CVE Vulnerabilities


Out-of-bounds Read

Published: Dec 09, 2017 | Modified: Dec 15, 2017
CVSS 3.x
CVSS 2.x
9.3 HIGH

An issue was discovered in Adobe Acrobat and Reader: 2017.012.20098 and earlier versions, 2017.011.30066 and earlier versions, 2015.006.30355 and earlier versions, and 11.0.22 and earlier versions. The vulnerability is caused by a computation that writes data past the end of the intended buffer; the computation is part of processing Enhanced Metafile Format Plus (EMF+). The vulnerability is a result of an out of range pointer offset that is used to access sub-elements of an internal data structure. An attacker can potentially leverage the vulnerability to corrupt sensitive data or execute arbitrary code.


The product reads data past the end, or before the beginning, of the intended buffer.

Affected Software

Name Vendor Start Version End Version
Acrobat_reader_dc Adobe 15.0 15.006.30355
Acrobat_reader_dc Adobe - 17.012.20098
Acrobat_dc Adobe - 17.012.20098
Acrobat_dc Adobe 15.0 15.006.30355
Acrobat Adobe * 11.0.22
Acrobat_reader Adobe * 11.0.22
Acrobat_reader Adobe 17.0 17.011.30066
Acrobat Adobe 17.0 17.011.30066

Potential Mitigations

  • Assume all input is malicious. Use an “accept known good” input validation strategy, i.e., use a list of acceptable inputs that strictly conform to specifications. Reject any input that does not strictly conform to specifications, or transform it into something that does.
  • When performing input validation, consider all potentially relevant properties, including length, type of input, the full range of acceptable values, missing or extra inputs, syntax, consistency across related fields, and conformance to business rules. As an example of business rule logic, “boat” may be syntactically valid because it only contains alphanumeric characters, but it is not valid if the input is only expected to contain colors such as “red” or “blue.”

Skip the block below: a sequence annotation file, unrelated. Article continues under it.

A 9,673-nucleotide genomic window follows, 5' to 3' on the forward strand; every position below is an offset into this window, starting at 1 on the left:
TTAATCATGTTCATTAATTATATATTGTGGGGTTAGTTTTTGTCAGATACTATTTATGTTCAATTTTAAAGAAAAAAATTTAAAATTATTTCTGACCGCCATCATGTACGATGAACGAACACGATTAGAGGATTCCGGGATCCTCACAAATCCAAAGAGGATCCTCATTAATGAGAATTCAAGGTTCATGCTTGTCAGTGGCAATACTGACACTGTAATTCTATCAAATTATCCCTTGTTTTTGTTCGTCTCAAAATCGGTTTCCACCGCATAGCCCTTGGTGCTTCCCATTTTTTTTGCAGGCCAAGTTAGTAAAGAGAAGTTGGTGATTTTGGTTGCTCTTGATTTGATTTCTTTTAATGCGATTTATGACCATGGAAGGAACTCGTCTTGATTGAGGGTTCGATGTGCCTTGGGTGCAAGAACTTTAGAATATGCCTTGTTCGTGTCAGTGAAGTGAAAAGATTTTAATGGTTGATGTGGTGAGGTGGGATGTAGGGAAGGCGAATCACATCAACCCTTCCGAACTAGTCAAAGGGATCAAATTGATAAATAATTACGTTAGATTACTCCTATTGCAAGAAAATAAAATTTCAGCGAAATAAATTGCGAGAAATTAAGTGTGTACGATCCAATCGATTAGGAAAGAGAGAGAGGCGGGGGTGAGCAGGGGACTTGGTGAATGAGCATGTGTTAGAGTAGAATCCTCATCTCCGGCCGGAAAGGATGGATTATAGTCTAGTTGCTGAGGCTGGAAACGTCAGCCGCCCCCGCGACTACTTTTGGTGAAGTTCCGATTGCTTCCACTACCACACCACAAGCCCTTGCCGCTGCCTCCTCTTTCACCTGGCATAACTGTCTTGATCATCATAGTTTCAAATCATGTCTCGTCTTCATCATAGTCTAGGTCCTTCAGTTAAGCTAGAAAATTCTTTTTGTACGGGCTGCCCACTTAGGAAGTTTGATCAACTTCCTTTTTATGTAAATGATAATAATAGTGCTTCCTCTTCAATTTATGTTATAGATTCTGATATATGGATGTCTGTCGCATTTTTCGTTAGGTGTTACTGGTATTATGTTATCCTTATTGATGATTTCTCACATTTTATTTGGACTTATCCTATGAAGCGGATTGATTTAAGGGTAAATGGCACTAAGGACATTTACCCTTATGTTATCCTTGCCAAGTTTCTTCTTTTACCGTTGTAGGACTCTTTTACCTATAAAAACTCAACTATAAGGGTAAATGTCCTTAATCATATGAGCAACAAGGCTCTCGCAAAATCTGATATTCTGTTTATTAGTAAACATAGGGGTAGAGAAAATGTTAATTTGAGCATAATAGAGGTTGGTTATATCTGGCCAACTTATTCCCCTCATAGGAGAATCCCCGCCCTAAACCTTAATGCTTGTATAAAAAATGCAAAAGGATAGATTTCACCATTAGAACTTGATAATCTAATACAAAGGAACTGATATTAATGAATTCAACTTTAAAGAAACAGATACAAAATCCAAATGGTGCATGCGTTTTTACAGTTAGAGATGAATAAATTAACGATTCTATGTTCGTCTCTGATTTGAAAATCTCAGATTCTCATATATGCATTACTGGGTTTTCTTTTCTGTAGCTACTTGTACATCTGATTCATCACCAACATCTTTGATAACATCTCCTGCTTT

• Do not rely exclusively on looking for malicious or malformed inputs. This is likely to miss at least one undesirable input, especially if the code’s environment changes. This can give attackers enough room to bypass the intended validation. However, denylists can be useful for detecting potential attacks or determining which inputs are so malformed that they should be rejected outright.
  • To reduce the likelihood of introducing an out-of-bounds read, ensure that you validate and ensure correct calculations for any length argument, buffer size calculation, or offset. Be especially careful of relying on a sentinel (i.e. special character such as NUL) in untrusted inputs.